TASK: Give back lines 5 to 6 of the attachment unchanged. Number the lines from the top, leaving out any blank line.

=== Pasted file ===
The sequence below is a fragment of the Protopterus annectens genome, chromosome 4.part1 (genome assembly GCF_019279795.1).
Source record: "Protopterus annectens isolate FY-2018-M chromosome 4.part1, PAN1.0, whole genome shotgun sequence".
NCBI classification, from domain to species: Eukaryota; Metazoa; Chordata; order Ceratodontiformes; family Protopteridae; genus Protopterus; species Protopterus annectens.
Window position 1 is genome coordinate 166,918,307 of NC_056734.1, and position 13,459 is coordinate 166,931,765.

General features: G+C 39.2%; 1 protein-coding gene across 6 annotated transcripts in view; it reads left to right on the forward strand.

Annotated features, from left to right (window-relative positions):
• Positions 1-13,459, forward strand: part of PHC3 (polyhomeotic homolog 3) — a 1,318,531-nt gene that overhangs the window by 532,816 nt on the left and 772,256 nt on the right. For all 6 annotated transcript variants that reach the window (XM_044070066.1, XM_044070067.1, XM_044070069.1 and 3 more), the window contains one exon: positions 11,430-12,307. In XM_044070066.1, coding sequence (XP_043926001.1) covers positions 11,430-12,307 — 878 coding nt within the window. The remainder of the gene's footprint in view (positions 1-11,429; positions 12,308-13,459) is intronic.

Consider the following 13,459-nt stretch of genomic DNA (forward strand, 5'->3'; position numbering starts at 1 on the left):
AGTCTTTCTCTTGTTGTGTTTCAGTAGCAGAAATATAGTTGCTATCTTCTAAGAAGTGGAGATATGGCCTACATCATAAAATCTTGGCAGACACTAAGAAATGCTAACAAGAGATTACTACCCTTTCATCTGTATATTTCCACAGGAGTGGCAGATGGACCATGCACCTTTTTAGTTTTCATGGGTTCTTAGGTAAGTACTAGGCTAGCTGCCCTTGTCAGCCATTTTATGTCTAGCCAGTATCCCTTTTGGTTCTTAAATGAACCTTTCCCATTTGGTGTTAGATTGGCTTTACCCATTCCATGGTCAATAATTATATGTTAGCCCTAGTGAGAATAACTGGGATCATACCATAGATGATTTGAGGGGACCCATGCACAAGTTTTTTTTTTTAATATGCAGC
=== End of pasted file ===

General features: G+C 39.2%; 1 protein-coding gene across 6 annotated transcripts in view; it reads left to right on the forward strand.

Annotated features, from left to right (window-relative positions):